Of course, don’t think this has anything to do with altruism or formal commitments to some grand cause. California was simply planning to bar any automakers that hadn’t previously vowed to adhere to its strict regulatory policies from selling to state government fleets. While GM has been in the process of changing its allegiance, the business originally sided with automakers approving of the Trump administration’s regulatory revisions that were at odds with the region.
Last month, the U.S. National Highway Traffic Safety Administration (NHTSA) proposed new rules that would increase fines for automakers who previously failed to adhere to fuel efficiency requirements. EV manufacturer Tesla has predictably endorsed the rules and has begun urging the federal government to put the plan in action as soon as possible.
While automakers have issued concerns that increasing penalties could cost them over $1 billion per year through regulatory fines and the purchasing of carbon credits, Tesla has been asking the Biden administration and a U.S. appeals court to expedite the process and make the proposals binding. Though that’s undoubtedly because the company sells its credits to the tune of at least $350 million annually and doesn’t build a single automobile that’s powered by gasoline.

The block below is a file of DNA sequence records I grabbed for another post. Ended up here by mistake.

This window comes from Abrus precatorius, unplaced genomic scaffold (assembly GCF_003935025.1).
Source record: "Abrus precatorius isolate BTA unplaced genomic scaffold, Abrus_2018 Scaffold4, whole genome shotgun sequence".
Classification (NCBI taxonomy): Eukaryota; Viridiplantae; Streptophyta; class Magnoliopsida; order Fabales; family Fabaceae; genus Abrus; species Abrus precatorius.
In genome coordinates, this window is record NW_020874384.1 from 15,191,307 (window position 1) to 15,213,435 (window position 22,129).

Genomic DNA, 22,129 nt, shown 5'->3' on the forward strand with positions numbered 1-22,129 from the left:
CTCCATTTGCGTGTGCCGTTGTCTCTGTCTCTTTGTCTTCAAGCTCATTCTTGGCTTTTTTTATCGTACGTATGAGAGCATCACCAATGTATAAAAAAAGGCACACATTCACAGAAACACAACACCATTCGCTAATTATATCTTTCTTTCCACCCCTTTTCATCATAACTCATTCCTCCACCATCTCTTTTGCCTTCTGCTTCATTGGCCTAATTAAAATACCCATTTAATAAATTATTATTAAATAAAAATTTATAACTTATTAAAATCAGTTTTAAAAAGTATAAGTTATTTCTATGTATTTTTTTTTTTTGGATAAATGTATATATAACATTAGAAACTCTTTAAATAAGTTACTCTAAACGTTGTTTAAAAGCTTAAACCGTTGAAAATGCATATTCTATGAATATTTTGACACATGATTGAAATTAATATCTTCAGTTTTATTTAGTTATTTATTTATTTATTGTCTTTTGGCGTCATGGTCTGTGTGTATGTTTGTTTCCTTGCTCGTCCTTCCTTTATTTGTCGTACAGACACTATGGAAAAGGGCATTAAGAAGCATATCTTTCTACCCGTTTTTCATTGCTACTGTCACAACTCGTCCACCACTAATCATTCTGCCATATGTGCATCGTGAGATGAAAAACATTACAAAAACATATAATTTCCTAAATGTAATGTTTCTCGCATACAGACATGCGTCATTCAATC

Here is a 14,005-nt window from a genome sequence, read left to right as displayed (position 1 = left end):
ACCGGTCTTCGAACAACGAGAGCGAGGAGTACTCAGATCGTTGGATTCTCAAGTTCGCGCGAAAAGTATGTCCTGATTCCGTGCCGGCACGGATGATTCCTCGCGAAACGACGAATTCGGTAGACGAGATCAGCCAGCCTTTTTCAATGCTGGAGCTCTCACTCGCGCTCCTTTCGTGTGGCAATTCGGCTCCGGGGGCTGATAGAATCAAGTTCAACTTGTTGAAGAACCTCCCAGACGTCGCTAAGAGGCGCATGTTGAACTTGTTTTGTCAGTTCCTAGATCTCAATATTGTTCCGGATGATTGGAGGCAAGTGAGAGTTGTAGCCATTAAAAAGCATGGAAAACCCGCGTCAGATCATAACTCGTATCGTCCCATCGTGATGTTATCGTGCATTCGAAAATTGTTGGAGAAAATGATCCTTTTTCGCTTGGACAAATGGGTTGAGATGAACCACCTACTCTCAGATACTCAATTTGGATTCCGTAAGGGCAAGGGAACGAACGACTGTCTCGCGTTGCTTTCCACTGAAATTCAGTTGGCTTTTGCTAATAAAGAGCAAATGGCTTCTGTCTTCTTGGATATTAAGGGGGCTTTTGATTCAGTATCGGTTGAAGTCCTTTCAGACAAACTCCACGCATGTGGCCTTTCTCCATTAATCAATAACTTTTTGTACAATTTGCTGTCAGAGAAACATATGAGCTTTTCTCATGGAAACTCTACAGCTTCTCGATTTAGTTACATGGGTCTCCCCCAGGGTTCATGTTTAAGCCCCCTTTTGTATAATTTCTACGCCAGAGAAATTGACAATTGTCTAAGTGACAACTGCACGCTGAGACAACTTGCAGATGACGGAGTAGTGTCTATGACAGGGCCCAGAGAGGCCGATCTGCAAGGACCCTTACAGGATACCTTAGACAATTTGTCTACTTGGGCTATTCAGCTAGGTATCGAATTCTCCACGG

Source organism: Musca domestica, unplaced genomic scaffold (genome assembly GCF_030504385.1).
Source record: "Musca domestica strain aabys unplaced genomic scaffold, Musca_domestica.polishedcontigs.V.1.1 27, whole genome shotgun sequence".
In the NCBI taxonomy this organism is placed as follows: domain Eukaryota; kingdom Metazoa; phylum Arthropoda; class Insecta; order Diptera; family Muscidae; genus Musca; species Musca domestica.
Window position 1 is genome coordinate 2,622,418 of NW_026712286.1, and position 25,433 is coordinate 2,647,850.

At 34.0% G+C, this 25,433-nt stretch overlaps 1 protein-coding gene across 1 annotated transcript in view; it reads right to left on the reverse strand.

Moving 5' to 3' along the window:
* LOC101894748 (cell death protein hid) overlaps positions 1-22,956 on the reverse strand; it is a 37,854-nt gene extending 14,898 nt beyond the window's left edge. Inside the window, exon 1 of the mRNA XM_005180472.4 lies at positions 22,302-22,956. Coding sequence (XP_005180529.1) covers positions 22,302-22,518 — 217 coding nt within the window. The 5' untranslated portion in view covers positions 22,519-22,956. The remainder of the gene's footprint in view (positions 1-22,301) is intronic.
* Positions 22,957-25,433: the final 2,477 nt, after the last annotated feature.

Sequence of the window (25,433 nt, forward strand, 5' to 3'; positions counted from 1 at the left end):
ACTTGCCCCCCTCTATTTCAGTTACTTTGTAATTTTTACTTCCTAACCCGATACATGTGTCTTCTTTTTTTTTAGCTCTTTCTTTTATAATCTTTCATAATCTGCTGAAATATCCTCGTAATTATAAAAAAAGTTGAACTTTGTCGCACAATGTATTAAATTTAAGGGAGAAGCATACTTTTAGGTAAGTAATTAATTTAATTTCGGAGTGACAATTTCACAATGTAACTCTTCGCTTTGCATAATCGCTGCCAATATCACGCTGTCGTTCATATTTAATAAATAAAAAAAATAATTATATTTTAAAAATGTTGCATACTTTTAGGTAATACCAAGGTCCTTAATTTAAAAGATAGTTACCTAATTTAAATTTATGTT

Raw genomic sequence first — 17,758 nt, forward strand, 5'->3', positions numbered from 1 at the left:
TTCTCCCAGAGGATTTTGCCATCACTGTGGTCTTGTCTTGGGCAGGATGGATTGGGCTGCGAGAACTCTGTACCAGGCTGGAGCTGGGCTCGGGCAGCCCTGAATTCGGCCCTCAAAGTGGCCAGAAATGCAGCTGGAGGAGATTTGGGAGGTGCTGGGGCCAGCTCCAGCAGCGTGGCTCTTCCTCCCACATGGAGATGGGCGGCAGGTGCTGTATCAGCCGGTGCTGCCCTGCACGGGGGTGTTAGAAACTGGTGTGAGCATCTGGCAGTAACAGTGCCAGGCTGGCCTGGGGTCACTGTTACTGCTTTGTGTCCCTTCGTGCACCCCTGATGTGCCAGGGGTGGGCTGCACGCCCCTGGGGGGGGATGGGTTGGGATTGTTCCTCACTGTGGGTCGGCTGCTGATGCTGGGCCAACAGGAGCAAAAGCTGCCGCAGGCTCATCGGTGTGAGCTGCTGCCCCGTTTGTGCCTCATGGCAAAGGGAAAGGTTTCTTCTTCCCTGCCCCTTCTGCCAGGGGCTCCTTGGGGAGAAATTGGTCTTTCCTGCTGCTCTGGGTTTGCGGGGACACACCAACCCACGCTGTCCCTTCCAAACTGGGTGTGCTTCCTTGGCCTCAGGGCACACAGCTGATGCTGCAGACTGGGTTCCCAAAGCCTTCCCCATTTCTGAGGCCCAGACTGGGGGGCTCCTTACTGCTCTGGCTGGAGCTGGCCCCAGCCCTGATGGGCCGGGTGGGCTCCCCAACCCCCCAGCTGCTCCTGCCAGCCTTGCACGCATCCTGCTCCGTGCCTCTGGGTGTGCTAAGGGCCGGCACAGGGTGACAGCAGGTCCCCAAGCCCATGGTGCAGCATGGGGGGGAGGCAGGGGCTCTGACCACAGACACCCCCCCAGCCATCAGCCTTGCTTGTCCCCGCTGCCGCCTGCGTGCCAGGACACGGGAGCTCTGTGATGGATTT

Washington, D.C. has long been thought of as a “swamp” of shady dealings, regardless of what party is in charge of the White House and/or Congress at any given time.
The previous president even promised to “drain the swamp,” though his critics would argue he made it swampier than ever.
There are competing philosophies when it comes to shifting the market to electric vehicles.
There’s the free-market philosophy, which says the market will get there on its own. There’s the incentive philosophy, which suggests incentivizing consumers will accelerate the transition away from the internal combustion engine. Consider that one to be the carrot approach.